initiative called ZaZiBoNa by four countries, Zambia, Zimbabwe,
Botswana, and Namibia with technical support from the World
Health Organization (WHO) Prequalification team in 2013 (3).
The initiative was formally endorsed by the SADC Ministers of
Health in 2015, and member states who signed the memorandum
of agreement to participate in the initiative were assigned
active or non-active status, depending on their capacity to
conduct assessments and good manufacturing practices (GMP)
inspections. The remaining countries, Mauritius and Lesotho,
participate as observers (3).
Operational Aspects of ZaZiBoNa
ZaZiBoNa is a SADC work-sharing initiative, in which regulatory
authorities conduct joint or shared reviews of applications for
registration of medicines submitted to participating countries
with the applicant’s consent (3). One of the successes of
the ZaZiBoNa initiative is that since its inception in 2013,
more than 300 products have been reviewed and the median
time to a recommendation was shorter than that achieved by
individual participating countries using the national procedure
(4). However, because the ZaZiBoNa initiative is not a legally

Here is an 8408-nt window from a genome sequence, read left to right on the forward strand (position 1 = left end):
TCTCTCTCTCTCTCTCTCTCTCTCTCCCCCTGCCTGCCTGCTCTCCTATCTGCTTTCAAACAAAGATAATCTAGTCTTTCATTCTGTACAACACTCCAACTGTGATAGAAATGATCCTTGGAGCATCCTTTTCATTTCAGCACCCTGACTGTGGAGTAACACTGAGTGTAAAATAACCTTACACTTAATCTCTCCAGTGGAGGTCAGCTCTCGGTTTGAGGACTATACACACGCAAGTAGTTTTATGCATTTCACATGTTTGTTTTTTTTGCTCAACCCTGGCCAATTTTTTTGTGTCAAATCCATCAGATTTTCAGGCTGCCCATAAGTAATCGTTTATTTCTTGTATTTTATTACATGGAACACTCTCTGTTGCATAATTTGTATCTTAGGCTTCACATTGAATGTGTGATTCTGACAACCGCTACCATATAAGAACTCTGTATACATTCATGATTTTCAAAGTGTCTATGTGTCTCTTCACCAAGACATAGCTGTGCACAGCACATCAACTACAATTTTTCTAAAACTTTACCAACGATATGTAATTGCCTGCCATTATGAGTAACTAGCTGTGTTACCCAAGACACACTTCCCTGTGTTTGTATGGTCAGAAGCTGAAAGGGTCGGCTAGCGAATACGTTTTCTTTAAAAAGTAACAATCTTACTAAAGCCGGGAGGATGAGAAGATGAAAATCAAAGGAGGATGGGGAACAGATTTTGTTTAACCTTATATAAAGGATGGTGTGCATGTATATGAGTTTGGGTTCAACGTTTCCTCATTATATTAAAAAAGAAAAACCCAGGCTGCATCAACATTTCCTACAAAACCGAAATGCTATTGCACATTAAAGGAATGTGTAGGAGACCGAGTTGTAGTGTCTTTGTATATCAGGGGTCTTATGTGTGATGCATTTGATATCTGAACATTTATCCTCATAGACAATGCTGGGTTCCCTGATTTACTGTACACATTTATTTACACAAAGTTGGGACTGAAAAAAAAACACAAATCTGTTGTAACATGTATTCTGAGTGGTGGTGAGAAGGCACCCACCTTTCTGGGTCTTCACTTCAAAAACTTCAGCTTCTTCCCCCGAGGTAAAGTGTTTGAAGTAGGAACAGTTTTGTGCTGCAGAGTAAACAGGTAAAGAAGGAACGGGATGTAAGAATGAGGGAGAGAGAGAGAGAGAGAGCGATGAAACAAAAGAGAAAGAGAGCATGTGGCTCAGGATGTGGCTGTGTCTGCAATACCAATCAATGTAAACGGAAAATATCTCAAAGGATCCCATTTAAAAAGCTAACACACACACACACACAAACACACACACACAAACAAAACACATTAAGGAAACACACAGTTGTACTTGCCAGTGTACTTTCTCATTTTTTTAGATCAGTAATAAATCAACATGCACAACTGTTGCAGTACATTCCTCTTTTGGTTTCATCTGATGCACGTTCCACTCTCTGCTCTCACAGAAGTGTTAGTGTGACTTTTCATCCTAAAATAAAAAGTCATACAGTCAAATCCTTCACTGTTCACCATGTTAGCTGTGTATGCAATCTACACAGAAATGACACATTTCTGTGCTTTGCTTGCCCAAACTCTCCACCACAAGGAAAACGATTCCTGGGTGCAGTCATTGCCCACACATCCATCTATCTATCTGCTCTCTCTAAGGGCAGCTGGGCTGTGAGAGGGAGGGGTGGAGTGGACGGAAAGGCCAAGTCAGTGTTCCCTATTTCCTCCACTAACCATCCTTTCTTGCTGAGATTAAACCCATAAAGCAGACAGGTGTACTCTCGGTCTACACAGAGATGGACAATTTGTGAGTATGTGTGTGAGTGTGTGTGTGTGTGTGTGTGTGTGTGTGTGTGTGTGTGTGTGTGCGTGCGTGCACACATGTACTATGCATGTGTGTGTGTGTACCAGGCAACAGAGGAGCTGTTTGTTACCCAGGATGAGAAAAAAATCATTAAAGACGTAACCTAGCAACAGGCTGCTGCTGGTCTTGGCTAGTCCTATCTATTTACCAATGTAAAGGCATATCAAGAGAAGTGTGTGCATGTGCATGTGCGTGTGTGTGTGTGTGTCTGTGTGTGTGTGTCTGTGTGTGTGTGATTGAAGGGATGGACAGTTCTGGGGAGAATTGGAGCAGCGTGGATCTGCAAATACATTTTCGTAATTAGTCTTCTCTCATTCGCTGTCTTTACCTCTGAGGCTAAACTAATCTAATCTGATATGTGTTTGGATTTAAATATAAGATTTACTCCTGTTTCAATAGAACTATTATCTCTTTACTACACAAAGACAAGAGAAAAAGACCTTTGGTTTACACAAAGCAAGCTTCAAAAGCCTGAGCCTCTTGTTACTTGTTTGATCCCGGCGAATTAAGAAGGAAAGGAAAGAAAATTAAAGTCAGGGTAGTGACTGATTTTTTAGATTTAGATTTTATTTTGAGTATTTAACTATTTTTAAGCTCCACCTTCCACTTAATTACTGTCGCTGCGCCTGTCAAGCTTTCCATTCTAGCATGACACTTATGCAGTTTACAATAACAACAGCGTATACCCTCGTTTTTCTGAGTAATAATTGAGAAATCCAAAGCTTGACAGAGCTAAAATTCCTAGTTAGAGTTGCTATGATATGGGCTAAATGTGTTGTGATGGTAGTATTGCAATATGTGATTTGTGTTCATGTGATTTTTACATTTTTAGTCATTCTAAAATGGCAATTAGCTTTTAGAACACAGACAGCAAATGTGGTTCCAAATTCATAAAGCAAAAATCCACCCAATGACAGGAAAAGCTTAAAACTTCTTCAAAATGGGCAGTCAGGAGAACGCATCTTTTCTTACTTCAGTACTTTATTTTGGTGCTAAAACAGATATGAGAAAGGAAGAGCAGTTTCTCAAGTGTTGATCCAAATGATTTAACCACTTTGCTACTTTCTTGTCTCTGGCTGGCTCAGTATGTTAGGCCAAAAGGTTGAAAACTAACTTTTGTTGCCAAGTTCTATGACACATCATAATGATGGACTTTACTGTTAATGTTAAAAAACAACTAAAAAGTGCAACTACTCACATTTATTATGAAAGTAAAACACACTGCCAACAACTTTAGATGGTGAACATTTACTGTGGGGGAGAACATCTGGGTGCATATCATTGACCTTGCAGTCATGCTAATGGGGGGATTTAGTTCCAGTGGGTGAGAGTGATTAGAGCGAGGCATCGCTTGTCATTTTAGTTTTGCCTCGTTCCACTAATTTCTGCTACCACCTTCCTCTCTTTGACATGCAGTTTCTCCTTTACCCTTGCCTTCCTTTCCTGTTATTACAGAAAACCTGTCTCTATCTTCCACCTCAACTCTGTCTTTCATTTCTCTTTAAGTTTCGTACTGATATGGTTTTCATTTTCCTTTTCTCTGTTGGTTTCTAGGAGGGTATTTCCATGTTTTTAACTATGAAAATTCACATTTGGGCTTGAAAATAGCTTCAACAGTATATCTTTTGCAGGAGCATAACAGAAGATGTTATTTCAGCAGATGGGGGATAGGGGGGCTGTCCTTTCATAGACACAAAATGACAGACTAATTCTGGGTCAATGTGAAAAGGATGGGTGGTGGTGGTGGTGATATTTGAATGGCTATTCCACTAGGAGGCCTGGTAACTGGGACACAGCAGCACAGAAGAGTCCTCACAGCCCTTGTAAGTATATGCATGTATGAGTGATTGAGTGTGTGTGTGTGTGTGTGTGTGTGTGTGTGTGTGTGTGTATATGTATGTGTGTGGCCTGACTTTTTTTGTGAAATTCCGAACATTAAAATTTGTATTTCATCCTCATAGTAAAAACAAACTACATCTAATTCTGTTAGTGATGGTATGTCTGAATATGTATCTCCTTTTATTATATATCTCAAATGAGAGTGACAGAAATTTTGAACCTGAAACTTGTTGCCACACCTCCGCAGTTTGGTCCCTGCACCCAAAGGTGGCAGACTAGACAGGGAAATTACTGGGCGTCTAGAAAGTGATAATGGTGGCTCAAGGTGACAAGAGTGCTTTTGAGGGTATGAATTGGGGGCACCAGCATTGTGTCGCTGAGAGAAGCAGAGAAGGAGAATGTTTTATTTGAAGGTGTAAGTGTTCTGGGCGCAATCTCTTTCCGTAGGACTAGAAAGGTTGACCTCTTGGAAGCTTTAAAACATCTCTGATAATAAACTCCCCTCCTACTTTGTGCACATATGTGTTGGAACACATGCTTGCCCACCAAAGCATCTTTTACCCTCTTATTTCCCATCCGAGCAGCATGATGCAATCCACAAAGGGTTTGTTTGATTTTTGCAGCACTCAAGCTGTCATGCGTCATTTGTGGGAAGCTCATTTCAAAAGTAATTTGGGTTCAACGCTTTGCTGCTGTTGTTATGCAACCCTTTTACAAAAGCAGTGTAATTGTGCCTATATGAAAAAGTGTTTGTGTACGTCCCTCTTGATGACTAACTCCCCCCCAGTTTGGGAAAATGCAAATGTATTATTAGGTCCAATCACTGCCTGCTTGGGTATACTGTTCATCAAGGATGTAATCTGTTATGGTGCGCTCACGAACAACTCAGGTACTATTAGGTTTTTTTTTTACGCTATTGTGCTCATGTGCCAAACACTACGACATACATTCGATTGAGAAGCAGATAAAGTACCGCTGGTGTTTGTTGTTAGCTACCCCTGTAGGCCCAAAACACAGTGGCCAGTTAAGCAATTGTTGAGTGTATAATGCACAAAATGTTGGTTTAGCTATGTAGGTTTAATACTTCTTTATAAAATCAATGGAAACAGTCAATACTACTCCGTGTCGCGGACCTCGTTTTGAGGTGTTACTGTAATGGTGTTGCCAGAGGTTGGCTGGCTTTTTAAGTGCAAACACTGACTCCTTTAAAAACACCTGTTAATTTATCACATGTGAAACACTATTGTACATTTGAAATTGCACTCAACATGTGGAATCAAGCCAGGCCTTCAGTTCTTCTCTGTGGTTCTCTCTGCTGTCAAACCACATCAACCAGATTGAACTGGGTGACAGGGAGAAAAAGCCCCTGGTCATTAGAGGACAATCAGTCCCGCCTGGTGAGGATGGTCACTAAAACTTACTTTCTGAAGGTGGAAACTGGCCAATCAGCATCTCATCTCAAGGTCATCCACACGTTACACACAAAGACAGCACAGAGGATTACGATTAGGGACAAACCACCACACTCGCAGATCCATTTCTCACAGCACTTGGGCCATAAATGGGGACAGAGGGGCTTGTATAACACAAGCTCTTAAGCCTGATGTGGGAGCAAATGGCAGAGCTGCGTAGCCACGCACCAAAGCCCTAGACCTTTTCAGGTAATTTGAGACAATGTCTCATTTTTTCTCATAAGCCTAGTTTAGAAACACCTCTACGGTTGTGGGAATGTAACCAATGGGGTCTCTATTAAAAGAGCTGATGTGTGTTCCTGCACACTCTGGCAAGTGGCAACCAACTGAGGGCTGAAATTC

constituted regulatory authority, it relies significantly on the
participating countries to achieve a number of key milestones
in the review process, particularly those of an administrative
nature (Figure 1) (3). As a result, one of the challenges that has
been identified with this initiative is the fact that differences
in country review processes result in questions to applicants
for the same product being sent at different times by the
countries, affecting registration timelines and negating the
benefit of simultaneous access to various markets. Sithole et al.
therefore recommended that the regulatory review processes
in the individual participating countries be reviewed and the
outcomes compared (3,5). The aim of this study therefore was
to review and compare the registration processes of regulatory
authorities of Mozambique, Namibia, South Africa, Tanzania,
Zambia, and Zimbabwe to develop recommendations for better
alignment, while presenting an opportunity for the countries
to learn from each other and enhance their regulatory review
and patients’ access to life-saving medicines. This article, the
first in a two-part series, details the findings, focusing on the
review processes and good review practices. The second article
will address review models and metrics of process.
MATERIALS AND METHODS
Study Participants
Nine countries with active member status in the ZaZiBoNa
initiative were invited to participate in the study following a face-